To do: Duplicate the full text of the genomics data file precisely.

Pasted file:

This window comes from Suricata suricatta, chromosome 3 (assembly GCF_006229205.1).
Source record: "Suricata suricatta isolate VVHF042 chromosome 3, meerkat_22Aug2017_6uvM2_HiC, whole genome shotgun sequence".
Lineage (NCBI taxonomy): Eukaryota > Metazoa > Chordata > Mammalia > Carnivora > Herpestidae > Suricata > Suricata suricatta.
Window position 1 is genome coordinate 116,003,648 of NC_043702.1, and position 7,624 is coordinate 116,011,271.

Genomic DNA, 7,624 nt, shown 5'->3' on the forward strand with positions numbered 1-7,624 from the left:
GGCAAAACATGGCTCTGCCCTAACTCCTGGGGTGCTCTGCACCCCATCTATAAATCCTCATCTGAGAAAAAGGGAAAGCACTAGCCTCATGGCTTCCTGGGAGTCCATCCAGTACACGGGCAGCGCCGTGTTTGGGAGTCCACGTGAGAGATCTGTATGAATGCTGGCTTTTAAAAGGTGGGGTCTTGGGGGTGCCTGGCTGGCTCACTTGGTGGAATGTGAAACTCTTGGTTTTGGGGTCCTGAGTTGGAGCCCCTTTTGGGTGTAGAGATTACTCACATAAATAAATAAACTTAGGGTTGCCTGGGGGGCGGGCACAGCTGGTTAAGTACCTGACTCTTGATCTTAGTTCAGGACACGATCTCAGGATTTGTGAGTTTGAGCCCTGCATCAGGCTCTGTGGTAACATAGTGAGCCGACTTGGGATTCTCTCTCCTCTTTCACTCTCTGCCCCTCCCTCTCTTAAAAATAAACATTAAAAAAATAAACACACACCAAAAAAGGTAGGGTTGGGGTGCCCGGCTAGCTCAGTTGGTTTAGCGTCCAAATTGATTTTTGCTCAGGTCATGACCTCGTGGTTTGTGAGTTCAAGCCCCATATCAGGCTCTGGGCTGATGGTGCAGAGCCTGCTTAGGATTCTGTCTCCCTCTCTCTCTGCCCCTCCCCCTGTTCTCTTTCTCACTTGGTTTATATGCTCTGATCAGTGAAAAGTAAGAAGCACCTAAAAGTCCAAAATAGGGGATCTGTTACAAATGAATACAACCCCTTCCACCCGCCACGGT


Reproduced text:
This window comes from Suricata suricatta, chromosome 3 (assembly GCF_006229205.1).
Source record: "Suricata suricatta isolate VVHF042 chromosome 3, meerkat_22Aug2017_6uvM2_HiC, whole genome shotgun sequence".
Lineage (NCBI taxonomy): Eukaryota > Metazoa > Chordata > Mammalia > Carnivora > Herpestidae > Suricata > Suricata suricatta.
Window position 1 is genome coordinate 116,003,648 of NC_043702.1, and position 7,624 is coordinate 116,011,271.

Genomic DNA, 7,624 nt, shown 5'->3' on the forward strand with positions numbered 1-7,624 from the left:
GGCAAAACATGGCTCTGCCCTAACTCCTGGGGTGCTCTGCACCCCATCTATAAATCCTCATCTGAGAAAAAGGGAAAGCACTAGCCTCATGGCTTCCTGGGAGTCCATCCAGTACACGGGCAGCGCCGTGTTTGGGAGTCCACGTGAGAGATCTGTATGAATGCTGGCTTTTAAAAGGTGGGGTCTTGGGGGTGCCTGGCTGGCTCACTTGGTGGAATGTGAAACTCTTGGTTTTGGGGTCCTGAGTTGGAGCCCCTTTTGGGTGTAGAGATTACTCACATAAATAAATAAACTTAGGGTTGCCTGGGGGGCGGGCACAGCTGGTTAAGTACCTGACTCTTGATCTTAGTTCAGGACACGATCTCAGGATTTGTGAGTTTGAGCCCTGCATCAGGCTCTGTGGTAACATAGTGAGCCGACTTGGGATTCTCTCTCCTCTTTCACTCTCTGCCCCTCCCTCTCTTAAAAATAAACATTAAAAAAATAAACACACACCAAAAAAGGTAGGGTTGGGGTGCCCGGCTAGCTCAGTTGGTTTAGCGTCCAAATTGATTTTTGCTCAGGTCATGACCTCGTGGTTTGTGAGTTCAAGCCCCATATCAGGCTCTGGGCTGATGGTGCAGAGCCTGCTTAGGATTCTGTCTCCCTCTCTCTCTGCCCCTCCCCCTGTTCTCTTTCTCACTTGGTTTATATGCTCTGATCAGTGAAAAGTAAGAAGCACCTAAAAGTCCAAAATAGGGGATCTGTTACAAATGAATACAACCCCTTCCACCCGCCACGGT